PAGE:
ERISA Wrap Plan Forms

The Employee Retirement Income Security Act of 1974 (ERISA) is an American statute that establishes minimum standards for pension plans in the private sector. Additionally, it provides rules for income tax effects on transactions linked to employee benefits. Enforced by the Department of Labor and the Department of the Treasury, ERISA was created to protect employee benefit plan participants and their beneficiaries by requiring the full disclosure of financial details of the plans by employers. Codes of action for fiduciaries and access to federal courts are also required under the Act.

If you are the employee of a private-sector company, chances are you are affected by ERISA. You may have heard the name before, and you may even be familiar with what it is and how it works. However, many employees who are affected by it every day are still unaware of how it works and what it does for you. Even business owners have questions and need help with its compliance.

There are two types of wrap documents. The first is called a mega-wrap document, which has two purposes. The first purpose of the mega-wrap document is to wrap the required ERISA language around a carrier’s certificate of coverage. The second objective of the mega-wrap document is to combine or bundle many employer-sponsored plans into a single plan. The main reason that an employer would want to combine multiple plans into a single plan is that it simplifies their Form 5500 filing. If the company is large and has several separate plans subject to filing, it has to file multiple Forms 5500. If the employer uses a mega-wrap document to combine them into one plan, it only presents a single Form 5500. However, there are other considerations with using a mega-wrap document. If an employer is close to 100 participants on one or more plans, the employer may not want to combine plans into a single plan, because it may have to file a Form 5500 for a plan that would otherwise not be subject to filing.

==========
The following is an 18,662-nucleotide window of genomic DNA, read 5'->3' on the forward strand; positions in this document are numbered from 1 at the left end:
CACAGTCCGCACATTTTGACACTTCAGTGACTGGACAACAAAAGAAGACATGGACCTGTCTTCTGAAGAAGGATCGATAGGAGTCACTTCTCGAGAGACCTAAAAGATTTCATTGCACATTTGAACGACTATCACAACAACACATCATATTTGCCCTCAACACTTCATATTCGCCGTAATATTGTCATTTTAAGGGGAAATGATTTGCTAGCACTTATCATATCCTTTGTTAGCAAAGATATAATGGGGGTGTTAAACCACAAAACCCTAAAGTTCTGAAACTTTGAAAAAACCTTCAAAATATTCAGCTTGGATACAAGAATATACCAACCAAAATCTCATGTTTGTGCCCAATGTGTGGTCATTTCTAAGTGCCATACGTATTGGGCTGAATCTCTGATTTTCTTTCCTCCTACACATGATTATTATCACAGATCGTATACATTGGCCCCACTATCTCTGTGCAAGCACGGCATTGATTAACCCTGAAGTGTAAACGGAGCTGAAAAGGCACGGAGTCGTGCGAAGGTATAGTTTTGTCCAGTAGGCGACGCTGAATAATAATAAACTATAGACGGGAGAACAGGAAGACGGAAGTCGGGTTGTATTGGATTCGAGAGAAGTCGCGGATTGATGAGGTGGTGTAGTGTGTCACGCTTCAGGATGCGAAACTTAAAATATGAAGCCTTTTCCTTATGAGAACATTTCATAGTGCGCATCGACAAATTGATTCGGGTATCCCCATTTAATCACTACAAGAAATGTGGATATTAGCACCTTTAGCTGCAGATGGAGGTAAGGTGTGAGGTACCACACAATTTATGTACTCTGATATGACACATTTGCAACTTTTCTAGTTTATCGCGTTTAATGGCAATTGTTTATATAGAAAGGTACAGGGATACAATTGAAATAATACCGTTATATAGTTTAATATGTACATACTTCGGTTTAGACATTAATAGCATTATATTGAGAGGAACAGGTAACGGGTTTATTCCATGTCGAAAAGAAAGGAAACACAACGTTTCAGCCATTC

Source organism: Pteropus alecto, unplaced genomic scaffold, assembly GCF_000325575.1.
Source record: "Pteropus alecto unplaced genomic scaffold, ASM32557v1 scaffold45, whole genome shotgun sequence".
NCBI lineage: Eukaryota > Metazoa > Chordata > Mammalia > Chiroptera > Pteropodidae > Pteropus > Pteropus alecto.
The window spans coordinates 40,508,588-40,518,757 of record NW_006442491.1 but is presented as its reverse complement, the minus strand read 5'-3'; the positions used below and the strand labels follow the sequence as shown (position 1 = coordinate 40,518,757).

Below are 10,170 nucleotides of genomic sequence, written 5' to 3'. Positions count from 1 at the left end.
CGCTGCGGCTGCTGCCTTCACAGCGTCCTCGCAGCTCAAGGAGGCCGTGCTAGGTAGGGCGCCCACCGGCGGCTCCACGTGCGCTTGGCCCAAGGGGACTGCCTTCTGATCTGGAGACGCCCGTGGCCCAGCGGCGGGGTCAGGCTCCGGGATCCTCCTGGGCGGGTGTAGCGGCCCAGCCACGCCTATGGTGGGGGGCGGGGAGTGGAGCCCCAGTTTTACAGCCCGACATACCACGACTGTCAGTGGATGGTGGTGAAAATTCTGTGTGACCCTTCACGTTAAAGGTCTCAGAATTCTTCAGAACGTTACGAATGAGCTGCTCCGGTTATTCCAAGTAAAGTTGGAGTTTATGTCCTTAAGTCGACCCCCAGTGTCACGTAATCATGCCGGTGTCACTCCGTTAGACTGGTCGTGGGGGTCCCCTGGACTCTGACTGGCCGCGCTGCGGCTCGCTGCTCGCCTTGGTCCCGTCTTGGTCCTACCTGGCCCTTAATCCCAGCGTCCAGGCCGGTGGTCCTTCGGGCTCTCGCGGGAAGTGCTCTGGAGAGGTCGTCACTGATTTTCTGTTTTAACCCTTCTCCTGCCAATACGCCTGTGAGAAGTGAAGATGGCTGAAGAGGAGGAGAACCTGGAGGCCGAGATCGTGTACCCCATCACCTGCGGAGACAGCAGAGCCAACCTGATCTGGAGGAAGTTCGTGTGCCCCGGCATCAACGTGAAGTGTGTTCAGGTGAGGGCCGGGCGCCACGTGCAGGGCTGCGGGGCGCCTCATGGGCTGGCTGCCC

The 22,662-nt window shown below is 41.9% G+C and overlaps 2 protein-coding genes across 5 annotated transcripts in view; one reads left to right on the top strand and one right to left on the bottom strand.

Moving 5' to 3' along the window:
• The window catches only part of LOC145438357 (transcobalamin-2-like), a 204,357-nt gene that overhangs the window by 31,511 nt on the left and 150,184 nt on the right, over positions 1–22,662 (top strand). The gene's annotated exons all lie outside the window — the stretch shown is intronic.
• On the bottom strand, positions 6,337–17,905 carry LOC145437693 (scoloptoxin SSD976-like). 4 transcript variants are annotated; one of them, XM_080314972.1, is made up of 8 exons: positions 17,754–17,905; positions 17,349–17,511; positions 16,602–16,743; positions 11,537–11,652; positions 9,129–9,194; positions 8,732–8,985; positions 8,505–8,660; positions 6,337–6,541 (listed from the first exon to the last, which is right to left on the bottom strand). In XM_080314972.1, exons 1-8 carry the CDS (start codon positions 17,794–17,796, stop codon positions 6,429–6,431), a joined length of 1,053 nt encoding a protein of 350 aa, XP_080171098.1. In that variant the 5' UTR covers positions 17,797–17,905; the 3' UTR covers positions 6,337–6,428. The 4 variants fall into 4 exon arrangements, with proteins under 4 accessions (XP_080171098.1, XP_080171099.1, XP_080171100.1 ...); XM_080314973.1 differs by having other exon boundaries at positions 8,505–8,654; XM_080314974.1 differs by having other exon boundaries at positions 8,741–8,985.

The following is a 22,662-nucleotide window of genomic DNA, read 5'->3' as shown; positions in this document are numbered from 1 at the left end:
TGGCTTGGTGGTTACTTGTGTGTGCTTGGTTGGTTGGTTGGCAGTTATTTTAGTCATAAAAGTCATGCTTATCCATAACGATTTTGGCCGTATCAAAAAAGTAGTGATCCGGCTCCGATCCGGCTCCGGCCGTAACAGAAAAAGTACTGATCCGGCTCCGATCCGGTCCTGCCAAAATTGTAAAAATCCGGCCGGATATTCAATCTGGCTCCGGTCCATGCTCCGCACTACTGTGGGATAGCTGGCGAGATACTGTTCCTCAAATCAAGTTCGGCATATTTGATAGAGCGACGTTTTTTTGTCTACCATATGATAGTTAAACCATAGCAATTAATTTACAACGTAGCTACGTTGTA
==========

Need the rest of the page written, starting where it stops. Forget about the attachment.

Another consideration with using mega-wrap documents is about HIPAA. Fully insured plans are exempt from many of HIPAA’s privacy and security requirements. If a plan sponsor uses a mega-wrap document to combine a fully insured plan with a self-funded plan, the sponsor would have to comply with HIPAA’s full measure of requirements for all of their plans, including the fully insured plans that would otherwise be partially exempt.

The second type of wrap document is used solely to wrap the required ERISA language around a single policy or plan. This would be utilized by a fully insured client that only wants to wrap the ERISA language around a medical certificate of coverage (or dental, vision, disability, life). Carriers often include state-mandated provisions regarding coverage, but do not always include the required federal ERISA requirements. Both a wrap and a mega-wrap document may be useful, depending on whether the plan has multiple benefits it wishes to bundle.


Based on the above, while carrier contracts, policies, and certificate booklets may function as the written plan document, such documents will usually not include required ERISA language and specifics about the plan itself. When this happens, adding a wrap document or mega-wrap document will be necessary for compliance with the written plan document and SPD requirements under ERISA.

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